Leading a healthy lifestyle requires adjusting our attitudes about stress. Stress is unavoidable. But we have a choice about how to deal with it. Work, money and family all create daily stress. More global issues like politics and terrorism can also add to our stress levels.
But, research studies show that our perception of stress is really what matters in the long run. The key to dealing with stress and also leading a healthy lifestyle is to adjust your attitude. You can even make stress a positive part of a healthy lifestyle.
How to Embrace Stress While Leading a Healthy Lifestyle
Here are some ways to deal with stress, reduce its harm and even use it to make yourself stronger and healthier.
Even though stress is associated with many serious health problems, some people with high-stress thrive. How is that possible?
In 2012, researchers from the University of Wisconsin-Madison published a study looking at how 28,000 people perceived stress in their lives. People in the study answered these two questions:
1. During the past 12 months, would you say that you experienced:
o A lot of stress
o A moderate amount of stress
o Relatively little stress
o Almost no stress at all
2. How much effect has stress had on your health?
o A lot
o Hardly any
The researchers looked at death rates in the study group over nine years. The results were quite surprising. The study found that the amount of stress in the participant’s life was not linked with premature death. However, those people who said they had a lot of stress in their lives and believed it was taking a toll on their health, had a 43% increased risk of premature death.
Leading a Healthy Lifestyle Involves Changing Your Stress Perceptions
Another study shows how interconnected our minds are with our bodies. Whether we view stress as something that is harming our bodies or making us stronger so we can overcome adversity makes all the difference.
Here’s a quick way to try out these two very different views of stress. Read the statement, and then think about your reaction to the biological changes that occur during times of stress.
1. When I’m stressed, my body releases adrenaline and cortisol. My heart is beating faster. This means that:
o Common View: Stress is increasing my risk for cardiovascular disease and heart attack.
o Alternative View: My heart is working harder and my body is mobilizing its energy to get ready for this challenge.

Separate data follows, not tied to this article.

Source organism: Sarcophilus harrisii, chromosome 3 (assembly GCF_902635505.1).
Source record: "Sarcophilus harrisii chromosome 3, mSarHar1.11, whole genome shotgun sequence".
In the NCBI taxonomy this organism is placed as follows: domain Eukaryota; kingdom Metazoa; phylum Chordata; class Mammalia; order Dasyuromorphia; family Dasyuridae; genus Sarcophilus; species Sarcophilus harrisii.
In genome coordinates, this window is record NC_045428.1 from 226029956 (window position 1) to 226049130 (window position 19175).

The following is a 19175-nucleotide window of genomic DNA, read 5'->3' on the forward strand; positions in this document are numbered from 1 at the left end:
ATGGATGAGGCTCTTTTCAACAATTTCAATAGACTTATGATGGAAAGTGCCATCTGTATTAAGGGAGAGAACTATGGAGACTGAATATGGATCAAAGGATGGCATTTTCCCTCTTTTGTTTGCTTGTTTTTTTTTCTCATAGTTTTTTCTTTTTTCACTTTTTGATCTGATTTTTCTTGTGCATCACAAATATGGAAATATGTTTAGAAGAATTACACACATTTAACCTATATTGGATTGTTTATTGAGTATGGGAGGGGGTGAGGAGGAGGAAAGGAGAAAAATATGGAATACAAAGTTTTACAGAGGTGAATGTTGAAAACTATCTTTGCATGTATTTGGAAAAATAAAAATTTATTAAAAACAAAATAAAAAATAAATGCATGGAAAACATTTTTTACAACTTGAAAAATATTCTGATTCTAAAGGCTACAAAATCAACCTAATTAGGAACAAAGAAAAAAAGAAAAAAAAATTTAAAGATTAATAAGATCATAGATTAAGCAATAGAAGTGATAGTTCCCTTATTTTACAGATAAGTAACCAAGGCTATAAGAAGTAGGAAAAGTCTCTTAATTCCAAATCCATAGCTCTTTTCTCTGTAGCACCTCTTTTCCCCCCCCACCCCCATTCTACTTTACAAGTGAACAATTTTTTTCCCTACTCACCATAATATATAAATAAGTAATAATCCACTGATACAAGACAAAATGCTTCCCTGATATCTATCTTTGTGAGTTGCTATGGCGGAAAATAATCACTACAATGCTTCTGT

2. When I’m stressed, my stress response is causing my breathing rate to increase. This means that:
o Common View: My fast breathing is a sign of anxiety. I worry about how stress is affecting my mental and physical health.
o Alternative View: I should take a deep breath. My faster breathing means more oxygen is getting to my brain so I can think more clearly.
3. When I’m stressed, blood vessels dilate, causing my blood to flow faster, increasing my blood pressure. This means that:
o Common View: I can feel my blood pressure rising. This can’t be good for my health.
o Alternative View: This extra blood flow is fueling my muscles. I’m feeling stronger and ready for the challenge ahead.
If you can adopt the “alternative view” over the “common view,” you will be able to continue leading a healthy lifestyle despite dealing with a stressful lifestyle.
Consider the results of this study done by Harvard researchers. They paid 50 study subjects $25 each to take part in a lab experiment designed to induce stress. The test involved giving a talk in front of an unfriendly audience, followed by a tricky word test. This is something that causes of lot of stress for almost everyone.
Before the stress test, one group was allowed to play video games. The second group was told to just ignore stressful feelings if they experienced them during the test. The third group was given a primer about the physical stress response and told that a higher heart rate, faster breathing and butterflies were all tools for making them stronger during a stressful event. They were told about how the body’s stress response evolved to help them succeed, and that the increased arousal symptoms of stress help performance during times of high stress.
The group that learned to rethink the role of stress in their lives did far better on the test. They gave better speeches and were rated as more confident. They smiled more and had more-positive body language. And physiological indicators showed that their bodies were also managing the stress response better than those of test subjects who were taught to ignore stress or given no advice at all.
The Stanford psychologist Kelly McGonigal has been a champion of rethinking stress as a way to cope with it better. Her TED talk on the subject, “How To Make Stress Your Friend,” has been viewed 14 million times.
“What I learned from these studies, surveys and conversations truly changed the way I think about stress,” Dr. McGonigal wrote in her book “The Upside of Stress: Why Stress Is Good for You, and How to Get Good at It.” “The best way to manage stress isn’t to reduce or avoid it, but rather to rethink and even embrace it.”
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